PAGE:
The institute recently recognized organizations in Thailand, South Africa and the United States for their innovative tools that advocate for an end to violence against women.
By Kristen Mitchell
The George Washington University Global Women’s Institute recently named three winners of the 2017 Communications X-Change Awards, an annual international competition designed to share communications materials aimed at ending violence against women and girls. The awards went to advocacy organizations from Thailand, South Africa and the United States.
Entrants from 30 countries around the world contributed over 100 original works this year, which were evaluated and shared within the community. A panel of expert judges selected the three winners, who will receive three separate awards for a total of $9,000 in prize money.
The winners are a video called “Stopping Violence Before It Starts” by South African-based organization What Works to Prevent Violence Against Women and Girls; the “Sexual Assault Awareness Month” toolkit by the U.S.-based National Sexual Violence Resource Center; and Thailand’s Active Bystander public service announcement by the United Nations Entity for Gender Equality and the Empowerment of Women.
The “Stopping Violence Before It Starts” video was produced as an advocacy and educational tool to explain the elements of violence prevention, why it is important and what works to stop violence before it starts.
The sexual assault awareness toolkit educates communities about sexual violence and how to prevent it during Sexual Assault Awareness Month in April.
The UN Women public service announcement uses innovative technology that encourages viewers to choose who will be an active bystander during an uncomfortable moment on public transportation.
All of these materials and more are housed on the GWI-based Communications X-Change, an online library of audio and visual materials contributed by organizations and individuals from around the world who are working to end violence against women and girls. The X-Change is an innovative approach for building a strong worldwide movement and for sharing local initiatives designed to reduce violence, promote gender equality and change social norms, according to GWI.
“The Communications X-Change program’s global scope ensures that advocates in every country only need an Internet connection to access materials that could help their local community,” said Chelsea Ullman, GWI policy associate. GWI recently took on a leading role in the project, which was founded by Futures Without Violence, and received submissions from all regions of the world, she said.
“It highlights how diverse this resource is,how much good work is being done around the world, and how much we can learn from one another,” Ms. Ullman said.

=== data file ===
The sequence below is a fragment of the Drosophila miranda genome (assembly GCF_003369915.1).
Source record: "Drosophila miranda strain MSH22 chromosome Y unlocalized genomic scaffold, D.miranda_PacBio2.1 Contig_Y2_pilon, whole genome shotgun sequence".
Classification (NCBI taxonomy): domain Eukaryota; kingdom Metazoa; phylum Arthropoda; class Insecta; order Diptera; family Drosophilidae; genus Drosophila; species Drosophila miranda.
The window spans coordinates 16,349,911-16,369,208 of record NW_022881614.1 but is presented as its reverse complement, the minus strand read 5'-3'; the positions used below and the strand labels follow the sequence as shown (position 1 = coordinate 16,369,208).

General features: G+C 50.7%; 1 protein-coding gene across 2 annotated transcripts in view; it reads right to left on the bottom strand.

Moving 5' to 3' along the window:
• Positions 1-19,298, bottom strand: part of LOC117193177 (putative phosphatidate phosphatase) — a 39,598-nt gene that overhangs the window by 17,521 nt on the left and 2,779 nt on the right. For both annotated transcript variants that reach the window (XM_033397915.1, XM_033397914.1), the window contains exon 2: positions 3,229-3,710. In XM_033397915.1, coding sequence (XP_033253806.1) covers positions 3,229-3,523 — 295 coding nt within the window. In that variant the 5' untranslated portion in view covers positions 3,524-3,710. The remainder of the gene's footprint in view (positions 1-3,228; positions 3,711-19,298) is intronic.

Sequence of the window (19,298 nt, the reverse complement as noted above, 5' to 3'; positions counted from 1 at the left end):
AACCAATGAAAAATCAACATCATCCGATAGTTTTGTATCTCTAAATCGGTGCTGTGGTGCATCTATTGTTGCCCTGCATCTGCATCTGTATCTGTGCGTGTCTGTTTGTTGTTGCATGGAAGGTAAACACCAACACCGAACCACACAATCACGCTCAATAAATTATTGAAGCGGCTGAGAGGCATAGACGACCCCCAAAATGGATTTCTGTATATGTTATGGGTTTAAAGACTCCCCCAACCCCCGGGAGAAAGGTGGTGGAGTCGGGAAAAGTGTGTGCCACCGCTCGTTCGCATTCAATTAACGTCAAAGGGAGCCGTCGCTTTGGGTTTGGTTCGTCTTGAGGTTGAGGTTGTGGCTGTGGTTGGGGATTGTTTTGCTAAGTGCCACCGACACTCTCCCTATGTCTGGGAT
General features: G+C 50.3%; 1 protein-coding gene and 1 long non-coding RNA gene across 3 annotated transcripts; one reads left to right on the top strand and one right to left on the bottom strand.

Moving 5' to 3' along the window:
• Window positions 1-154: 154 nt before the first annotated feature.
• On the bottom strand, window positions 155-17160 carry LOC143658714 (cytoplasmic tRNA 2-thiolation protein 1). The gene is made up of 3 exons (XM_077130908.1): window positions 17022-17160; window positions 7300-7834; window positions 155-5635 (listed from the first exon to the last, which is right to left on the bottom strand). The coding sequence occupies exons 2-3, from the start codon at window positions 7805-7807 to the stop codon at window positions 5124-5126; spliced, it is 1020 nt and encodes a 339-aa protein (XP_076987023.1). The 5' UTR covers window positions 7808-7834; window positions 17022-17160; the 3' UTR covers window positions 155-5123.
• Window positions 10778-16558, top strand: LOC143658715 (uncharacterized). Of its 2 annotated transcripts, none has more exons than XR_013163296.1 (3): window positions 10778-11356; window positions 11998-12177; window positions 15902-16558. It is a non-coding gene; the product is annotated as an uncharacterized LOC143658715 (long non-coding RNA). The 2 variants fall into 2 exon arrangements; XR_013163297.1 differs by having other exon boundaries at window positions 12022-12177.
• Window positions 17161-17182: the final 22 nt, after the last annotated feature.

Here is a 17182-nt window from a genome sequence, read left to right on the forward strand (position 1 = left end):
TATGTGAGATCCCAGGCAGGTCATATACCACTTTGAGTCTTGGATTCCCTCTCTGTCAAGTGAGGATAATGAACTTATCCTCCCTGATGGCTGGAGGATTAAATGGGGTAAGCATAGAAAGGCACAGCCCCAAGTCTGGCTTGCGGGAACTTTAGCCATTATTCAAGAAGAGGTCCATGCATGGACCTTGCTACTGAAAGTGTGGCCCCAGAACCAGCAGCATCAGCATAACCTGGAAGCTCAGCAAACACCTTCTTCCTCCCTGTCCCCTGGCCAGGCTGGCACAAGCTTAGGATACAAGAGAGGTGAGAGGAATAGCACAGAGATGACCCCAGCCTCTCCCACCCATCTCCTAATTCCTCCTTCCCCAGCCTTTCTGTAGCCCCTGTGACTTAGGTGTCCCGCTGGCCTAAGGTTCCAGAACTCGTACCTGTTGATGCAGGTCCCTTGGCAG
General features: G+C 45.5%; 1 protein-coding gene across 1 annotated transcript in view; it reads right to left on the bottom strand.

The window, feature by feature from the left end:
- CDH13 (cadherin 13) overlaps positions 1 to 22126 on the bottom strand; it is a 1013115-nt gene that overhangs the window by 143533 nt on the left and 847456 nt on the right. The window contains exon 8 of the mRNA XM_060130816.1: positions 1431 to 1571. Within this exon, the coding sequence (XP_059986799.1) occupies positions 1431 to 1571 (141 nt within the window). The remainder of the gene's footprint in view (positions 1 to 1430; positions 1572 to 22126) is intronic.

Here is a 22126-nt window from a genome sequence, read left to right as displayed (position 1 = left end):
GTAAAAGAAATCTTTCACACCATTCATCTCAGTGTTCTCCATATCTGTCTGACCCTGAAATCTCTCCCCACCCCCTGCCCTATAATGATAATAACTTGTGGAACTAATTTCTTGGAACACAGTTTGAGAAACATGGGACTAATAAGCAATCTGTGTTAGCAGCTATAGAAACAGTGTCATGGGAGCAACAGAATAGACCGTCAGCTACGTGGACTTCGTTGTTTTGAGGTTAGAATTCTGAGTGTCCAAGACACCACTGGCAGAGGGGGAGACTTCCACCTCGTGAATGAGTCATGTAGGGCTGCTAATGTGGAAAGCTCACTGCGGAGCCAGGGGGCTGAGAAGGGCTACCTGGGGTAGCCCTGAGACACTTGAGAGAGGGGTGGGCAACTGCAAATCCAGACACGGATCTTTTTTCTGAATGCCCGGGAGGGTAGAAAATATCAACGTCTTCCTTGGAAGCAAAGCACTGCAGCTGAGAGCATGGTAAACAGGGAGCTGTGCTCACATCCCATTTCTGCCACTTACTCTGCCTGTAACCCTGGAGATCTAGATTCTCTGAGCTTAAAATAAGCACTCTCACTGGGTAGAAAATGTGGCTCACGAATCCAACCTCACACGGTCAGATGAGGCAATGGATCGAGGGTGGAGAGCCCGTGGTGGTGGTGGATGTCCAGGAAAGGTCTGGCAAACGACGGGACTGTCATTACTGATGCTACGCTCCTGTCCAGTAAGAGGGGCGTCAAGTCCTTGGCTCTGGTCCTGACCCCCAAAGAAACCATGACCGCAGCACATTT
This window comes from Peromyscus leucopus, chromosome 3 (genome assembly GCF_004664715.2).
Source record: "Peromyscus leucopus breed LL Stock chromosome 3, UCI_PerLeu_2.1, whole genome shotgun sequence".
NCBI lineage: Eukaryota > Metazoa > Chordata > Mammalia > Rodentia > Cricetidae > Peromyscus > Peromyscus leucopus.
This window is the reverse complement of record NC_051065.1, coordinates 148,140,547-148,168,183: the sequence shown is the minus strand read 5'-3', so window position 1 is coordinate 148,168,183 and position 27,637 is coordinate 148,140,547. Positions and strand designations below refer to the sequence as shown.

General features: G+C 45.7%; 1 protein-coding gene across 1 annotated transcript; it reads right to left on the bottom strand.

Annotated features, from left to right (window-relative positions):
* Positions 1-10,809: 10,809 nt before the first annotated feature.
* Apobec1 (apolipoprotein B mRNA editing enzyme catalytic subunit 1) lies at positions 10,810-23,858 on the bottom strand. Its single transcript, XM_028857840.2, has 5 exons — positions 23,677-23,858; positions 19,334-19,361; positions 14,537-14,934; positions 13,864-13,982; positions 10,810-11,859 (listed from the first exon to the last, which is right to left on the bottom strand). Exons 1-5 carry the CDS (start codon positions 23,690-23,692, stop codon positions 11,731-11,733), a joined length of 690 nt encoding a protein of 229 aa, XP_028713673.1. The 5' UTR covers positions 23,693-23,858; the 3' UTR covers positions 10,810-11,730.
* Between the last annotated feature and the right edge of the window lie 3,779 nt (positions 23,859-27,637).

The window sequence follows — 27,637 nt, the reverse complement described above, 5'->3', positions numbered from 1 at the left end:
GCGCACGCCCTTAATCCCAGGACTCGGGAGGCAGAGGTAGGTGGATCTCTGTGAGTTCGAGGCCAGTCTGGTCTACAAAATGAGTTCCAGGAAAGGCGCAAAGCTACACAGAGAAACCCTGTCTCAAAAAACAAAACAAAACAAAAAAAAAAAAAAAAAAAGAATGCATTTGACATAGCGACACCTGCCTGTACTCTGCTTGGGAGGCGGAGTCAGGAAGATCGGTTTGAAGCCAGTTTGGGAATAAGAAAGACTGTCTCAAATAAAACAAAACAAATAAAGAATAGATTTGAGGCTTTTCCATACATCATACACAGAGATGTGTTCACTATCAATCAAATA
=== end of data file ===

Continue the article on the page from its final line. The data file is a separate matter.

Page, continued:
GWI is highlighting its contributions to a growing body of research on violence against women and girls in conflict zones and a commitment to global information sharing on the international stage.
GWI staff, including founding director Mary Ellsberg, traveled last week to Rio de Janeiro for the 2017 Sexual Violence Research Initiative Forum. The fifth biennial international forum brought together researchers, advocates, survivors and other stakeholders who are working to understand, prevent and respond to sexual and intimate partner violence.
University experts presented groundbreaking research on violence against women and girls in South Sudan, the world’s newest country that has been shrouded in civil war for several years. Researchers completed the first large-scale population-based study on violence against women and girls in South Sudan and presented different components of their findings at several panels throughout the forum. The report will be released at a launch event at GW at the end of November.
Dr. Ellsberg also presented findings from a 2016 study about violence against women and girls in Nicaragua. The research followed up on a prevalence study Dr. Ellsberg led in 1995, which was the first of its kind in Central America. The recent study aims to determine whether a combination of social activism, policy and legal reforms could improve women’s safety and well-being within a generation.
“This work feeds into a broader goal of the Institute, which is to research these under-researched areas and build the knowledge base around issues and regions that don’t get a lot of attention,” Ms. Ullman said. “Only when you have data can you craft programs that will respond to violence against women and girls.”
GWI staff invites anyone interested in their work to attend either of two open house events in October. GWI is hosting an open house from 3 p.m. to 5 p.m. Oct. 21 in collaboration with Colonials Weekend at its 2140 G St. NW location. An annual fall open house is also scheduled at the same location for the afternoon of Oct. 24.